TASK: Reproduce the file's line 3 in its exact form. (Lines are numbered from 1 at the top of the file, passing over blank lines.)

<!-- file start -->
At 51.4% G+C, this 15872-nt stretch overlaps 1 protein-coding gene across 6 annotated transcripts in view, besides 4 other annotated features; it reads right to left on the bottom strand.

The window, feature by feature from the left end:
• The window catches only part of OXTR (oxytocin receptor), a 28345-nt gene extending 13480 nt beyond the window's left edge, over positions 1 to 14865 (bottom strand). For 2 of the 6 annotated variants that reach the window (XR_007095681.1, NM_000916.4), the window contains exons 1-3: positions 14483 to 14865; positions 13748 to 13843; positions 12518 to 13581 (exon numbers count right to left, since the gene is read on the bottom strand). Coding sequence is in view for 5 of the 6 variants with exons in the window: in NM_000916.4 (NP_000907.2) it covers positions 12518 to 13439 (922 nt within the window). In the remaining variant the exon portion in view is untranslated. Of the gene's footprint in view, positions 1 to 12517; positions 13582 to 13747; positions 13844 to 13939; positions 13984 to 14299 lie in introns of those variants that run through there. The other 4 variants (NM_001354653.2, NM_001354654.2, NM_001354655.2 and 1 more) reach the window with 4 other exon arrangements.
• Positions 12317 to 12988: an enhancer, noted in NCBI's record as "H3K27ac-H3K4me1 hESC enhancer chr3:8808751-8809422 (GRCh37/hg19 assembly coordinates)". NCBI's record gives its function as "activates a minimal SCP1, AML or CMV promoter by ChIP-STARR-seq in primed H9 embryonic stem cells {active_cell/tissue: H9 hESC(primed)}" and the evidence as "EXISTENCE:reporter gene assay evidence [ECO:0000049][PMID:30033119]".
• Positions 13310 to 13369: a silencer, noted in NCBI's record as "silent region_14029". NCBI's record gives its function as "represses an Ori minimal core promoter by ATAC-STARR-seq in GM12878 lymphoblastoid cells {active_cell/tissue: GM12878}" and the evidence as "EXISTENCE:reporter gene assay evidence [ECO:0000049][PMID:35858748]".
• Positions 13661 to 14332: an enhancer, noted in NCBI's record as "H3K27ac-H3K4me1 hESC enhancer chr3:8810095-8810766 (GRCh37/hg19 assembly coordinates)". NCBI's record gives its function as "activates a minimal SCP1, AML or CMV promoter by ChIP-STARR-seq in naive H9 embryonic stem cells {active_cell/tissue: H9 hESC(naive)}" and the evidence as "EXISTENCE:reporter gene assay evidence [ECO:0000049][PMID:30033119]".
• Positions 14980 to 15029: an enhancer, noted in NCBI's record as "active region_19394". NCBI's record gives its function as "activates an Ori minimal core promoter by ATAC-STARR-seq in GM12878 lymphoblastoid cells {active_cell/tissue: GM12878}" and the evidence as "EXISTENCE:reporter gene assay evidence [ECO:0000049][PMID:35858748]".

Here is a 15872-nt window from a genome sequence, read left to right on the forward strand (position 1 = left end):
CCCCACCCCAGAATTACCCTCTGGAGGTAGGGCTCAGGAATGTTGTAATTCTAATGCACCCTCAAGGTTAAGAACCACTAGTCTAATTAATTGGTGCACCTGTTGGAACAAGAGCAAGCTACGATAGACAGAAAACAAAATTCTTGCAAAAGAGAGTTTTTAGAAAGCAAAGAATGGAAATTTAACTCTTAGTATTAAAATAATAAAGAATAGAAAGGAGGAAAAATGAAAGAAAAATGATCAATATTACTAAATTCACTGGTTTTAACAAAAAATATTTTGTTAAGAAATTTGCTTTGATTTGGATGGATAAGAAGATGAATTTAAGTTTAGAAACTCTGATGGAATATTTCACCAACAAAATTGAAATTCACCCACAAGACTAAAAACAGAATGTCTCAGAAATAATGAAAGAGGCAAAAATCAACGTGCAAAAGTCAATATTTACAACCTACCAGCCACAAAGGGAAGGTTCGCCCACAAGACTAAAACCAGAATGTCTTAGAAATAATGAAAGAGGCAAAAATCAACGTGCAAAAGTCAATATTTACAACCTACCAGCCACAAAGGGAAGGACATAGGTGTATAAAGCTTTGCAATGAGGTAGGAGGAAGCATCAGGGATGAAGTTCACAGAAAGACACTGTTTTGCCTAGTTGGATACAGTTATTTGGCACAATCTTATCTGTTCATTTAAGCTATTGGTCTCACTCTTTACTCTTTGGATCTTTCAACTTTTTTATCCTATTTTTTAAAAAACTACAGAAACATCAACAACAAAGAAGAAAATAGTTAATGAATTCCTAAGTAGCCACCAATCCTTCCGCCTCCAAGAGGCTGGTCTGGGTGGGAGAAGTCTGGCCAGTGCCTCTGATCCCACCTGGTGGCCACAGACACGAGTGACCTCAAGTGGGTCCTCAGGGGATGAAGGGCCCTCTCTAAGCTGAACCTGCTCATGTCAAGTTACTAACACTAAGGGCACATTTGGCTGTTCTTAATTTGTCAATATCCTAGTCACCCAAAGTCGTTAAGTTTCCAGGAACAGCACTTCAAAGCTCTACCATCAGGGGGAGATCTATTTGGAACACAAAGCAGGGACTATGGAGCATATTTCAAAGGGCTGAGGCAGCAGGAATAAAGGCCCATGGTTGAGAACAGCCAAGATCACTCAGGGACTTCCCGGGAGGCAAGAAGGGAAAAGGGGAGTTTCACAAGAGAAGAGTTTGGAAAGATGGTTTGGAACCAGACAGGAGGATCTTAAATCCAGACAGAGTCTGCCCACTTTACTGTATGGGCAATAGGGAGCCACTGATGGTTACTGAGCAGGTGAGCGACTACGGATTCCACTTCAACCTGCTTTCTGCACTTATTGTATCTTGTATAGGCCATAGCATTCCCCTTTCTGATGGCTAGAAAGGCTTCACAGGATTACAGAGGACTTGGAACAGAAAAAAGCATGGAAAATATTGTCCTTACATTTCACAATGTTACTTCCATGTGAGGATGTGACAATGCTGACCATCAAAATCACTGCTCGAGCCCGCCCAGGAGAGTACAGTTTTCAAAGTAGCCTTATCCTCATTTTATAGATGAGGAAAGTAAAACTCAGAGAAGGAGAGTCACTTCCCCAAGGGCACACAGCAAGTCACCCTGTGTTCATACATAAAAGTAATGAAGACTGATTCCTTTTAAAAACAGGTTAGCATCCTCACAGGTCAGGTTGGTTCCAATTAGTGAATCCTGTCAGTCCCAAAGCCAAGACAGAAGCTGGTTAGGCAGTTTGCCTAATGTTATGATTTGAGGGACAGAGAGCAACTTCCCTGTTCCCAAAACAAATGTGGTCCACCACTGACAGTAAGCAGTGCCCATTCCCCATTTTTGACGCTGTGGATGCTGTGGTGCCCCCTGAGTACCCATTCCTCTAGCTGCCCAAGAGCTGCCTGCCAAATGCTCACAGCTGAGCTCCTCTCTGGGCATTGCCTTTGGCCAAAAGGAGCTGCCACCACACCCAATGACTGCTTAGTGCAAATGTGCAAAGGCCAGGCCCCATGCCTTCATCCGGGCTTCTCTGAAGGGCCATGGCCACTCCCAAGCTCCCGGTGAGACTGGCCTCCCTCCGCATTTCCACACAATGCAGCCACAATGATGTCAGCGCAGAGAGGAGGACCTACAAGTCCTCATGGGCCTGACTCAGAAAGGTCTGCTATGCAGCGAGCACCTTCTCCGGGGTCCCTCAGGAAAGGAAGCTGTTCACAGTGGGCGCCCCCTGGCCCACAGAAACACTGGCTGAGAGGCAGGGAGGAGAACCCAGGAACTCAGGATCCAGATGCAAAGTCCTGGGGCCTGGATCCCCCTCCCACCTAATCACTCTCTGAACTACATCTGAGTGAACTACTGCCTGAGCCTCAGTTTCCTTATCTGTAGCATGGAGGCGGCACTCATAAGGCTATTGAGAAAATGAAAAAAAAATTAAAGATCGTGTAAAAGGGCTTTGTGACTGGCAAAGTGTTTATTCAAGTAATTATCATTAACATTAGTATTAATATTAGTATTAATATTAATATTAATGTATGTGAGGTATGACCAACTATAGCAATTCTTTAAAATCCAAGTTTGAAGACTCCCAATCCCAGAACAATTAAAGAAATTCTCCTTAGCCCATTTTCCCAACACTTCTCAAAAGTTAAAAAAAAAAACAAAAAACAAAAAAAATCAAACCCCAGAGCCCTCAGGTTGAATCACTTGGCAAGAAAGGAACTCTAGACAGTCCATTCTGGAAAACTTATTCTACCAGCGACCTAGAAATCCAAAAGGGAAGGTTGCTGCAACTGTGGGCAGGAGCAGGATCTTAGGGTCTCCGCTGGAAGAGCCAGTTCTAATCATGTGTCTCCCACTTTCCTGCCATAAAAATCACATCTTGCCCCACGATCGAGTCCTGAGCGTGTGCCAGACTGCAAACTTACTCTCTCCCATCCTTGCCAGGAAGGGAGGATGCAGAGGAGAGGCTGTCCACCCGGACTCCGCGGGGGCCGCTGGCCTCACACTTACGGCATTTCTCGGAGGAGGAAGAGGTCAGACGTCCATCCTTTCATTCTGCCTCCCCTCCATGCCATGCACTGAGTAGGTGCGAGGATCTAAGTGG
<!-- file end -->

• The window catches only part of OXTR (oxytocin receptor), a 28345-nt gene extending 13480 nt beyond the window's left edge, over positions 1 to 14865 (bottom strand). For 2 of the 6 annotated variants that reach the window (XR_007095681.1, NM_000916.4), the window contains exons 1-3: positions 14483 to 14865; positions 13748 to 13843; positions 12518 to 13581 (exon numbers count right to left, since the gene is read on the bottom strand). Coding sequence is in view for 5 of the 6 variants with exons in the window: in NM_000916.4 (NP_000907.2) it covers positions 12518 to 13439 (922 nt within the window). In the remaining variant the exon portion in view is untranslated. Of the gene's footprint in view, positions 1 to 12517; positions 13582 to 13747; positions 13844 to 13939; positions 13984 to 14299 lie in introns of those variants that run through there. The other 4 variants (NM_001354653.2, NM_001354654.2, NM_001354655.2 and 1 more) reach the window with 4 other exon arrangements.